Andy Lundell
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>>"because when you ask downloads servers to remove the link (even your trailer in
>> youtube with pirated links), they will ask you for the copyright, they will not proceed
>> until they receive that."

This is not true at all. At least not in USA. Filing a DMCA report doesn't require a registered copyright.
Filing a DMCA report is a simple thing that you could do for free in much less time than it took to write this article!

>>"now the number is 12000 results approx"

No, it's not. Google's estimate on the first page is almost always wrong. Go to the LAST page of results to get the real number. (Spoiler : It's 76.)

>> "Sometimes, the hacker can change the game and break it, like this guy..."

So, a YouTube reviewer sees a visual artifact, and your first thought is that pirates have not only copied your game, but decompiled the APK, modified a shader for no good reason, and then rebuilt the APK, all before distributing it?

You have a very high opinion of how much time the pirates spent with your game.

>>"also,and as a reason for derision its users are scoring the game very low
>> on their downloads forums... XD"

Are you ... *laughing* that players don't like your game? Really?!?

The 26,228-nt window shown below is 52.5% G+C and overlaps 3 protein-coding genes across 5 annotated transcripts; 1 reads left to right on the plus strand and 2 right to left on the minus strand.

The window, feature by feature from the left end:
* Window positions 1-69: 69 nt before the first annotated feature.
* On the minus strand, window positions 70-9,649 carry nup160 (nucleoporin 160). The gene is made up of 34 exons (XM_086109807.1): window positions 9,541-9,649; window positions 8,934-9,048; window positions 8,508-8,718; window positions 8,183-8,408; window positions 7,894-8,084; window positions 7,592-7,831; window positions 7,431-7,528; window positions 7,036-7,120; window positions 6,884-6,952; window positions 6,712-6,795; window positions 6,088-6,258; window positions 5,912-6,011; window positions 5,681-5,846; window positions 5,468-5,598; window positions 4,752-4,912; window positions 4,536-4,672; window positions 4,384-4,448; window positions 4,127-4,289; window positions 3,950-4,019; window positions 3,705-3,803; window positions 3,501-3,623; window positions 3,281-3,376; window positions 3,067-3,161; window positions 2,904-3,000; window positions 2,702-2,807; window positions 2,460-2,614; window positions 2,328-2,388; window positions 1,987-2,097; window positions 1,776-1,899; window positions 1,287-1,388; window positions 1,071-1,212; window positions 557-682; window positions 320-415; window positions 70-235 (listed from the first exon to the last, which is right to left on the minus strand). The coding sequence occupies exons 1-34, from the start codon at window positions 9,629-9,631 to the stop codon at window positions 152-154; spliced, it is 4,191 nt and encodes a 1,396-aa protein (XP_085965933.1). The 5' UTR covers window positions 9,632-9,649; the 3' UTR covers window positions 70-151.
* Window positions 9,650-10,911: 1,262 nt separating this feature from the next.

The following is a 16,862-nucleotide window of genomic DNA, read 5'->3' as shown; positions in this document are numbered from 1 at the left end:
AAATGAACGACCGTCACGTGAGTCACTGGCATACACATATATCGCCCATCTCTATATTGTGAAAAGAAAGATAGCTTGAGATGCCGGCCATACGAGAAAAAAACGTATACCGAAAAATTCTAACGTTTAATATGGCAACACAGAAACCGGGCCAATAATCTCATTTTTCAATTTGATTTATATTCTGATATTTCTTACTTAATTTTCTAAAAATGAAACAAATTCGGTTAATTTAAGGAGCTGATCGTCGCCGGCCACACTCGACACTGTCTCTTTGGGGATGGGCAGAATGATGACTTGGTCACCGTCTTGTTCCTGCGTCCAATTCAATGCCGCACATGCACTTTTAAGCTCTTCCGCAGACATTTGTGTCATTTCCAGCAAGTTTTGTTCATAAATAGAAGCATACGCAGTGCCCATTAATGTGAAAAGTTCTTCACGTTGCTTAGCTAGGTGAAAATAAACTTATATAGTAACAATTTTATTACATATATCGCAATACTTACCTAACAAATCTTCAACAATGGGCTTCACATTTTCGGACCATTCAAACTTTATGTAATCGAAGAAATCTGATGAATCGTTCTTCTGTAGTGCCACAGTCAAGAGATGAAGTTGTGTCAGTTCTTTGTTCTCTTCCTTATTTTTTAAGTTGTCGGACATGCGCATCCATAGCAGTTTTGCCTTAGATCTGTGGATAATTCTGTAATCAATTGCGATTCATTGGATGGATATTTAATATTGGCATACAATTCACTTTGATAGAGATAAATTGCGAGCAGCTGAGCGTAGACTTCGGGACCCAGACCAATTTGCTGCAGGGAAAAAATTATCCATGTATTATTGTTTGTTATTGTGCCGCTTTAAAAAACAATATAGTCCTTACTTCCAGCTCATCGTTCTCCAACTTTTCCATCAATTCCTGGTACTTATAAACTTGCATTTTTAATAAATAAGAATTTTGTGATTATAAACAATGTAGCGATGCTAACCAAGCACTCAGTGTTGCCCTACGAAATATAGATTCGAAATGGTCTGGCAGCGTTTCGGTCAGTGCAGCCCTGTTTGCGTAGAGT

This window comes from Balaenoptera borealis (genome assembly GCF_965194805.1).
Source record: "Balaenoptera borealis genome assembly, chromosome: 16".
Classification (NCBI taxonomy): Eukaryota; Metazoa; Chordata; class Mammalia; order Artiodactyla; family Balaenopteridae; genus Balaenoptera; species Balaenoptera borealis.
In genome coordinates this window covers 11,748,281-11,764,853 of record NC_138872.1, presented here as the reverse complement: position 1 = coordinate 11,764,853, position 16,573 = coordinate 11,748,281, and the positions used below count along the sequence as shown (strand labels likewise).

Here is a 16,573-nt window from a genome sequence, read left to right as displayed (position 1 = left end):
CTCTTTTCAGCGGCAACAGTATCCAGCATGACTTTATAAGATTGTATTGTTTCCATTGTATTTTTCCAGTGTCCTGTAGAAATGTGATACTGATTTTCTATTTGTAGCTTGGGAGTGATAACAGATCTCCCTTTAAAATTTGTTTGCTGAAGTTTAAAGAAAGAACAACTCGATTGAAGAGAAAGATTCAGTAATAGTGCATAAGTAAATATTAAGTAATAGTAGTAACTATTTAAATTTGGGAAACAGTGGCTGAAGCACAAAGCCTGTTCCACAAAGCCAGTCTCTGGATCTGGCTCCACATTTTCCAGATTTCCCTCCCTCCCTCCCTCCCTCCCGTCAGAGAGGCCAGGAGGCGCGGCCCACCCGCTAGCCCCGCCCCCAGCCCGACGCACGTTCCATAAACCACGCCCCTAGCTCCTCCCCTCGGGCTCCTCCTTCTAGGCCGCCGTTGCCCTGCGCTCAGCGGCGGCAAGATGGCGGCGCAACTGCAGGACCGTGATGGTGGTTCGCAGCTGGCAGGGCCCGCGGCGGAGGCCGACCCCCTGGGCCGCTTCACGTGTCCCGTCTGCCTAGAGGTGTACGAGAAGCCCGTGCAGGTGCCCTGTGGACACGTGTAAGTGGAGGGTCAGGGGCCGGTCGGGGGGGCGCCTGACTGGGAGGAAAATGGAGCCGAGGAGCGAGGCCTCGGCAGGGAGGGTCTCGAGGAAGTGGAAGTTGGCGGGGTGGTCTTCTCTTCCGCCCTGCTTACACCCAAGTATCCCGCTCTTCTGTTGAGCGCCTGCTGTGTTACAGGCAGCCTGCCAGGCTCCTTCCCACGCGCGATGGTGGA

Juan Belon Perez
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Thanks for your comment Andy, I'm from Europe so I didnt know that I just needed to fill the DMCA in USA, I can do that ;)

>> No, it's not. Google's estimate on the first page is almost always wrong.

I invite you to go back and re-read the information of the post, I took a time to write it so, the Organic Search Data is now over 23k and it is, again "the info about the game mixed with other content over the net", ok?. The second number in the table "Pirated Links" is the number in the last page ;) and spoiler or not, it varies a lot, some days it is high other low because we are trying to remove them...

>> So, a YouTube reviewer sees a visual artifact, and your first thought is that pirates have not only copied your game, but decompiled the APK, modified a shader for no good reason, and then rebuilt the APK, all before distributing it?

Again you missed reading, I said, the game is working in that mobile...our beta testers tested the game in that device and it has no errors with the shader, so this guy must have mem hacked the device

>> You have a very high opinion of how much time the pirates spent with your game.

I do, there is an interest in the game, are you saying it is a bad thing to defend your game?

>> Are you ... *laughing* that players don't like your game? Really?!?

Take a look to this link:

if they laugh at you and your game ,why dont you laugh with them? XD

Andy Lundell
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""the info about the game mixed with other content over the net"

Could you please explain where this number comes from?

Because it *LOOKS* like you're getting it from the "About X results" field on the first page of a the Google results. This number is 100% fictional and tells you absolutely nothing. (It's supposed to be an estimate of how many results are on the list. But the true number, found at the end, is often WAY less. As in this case.)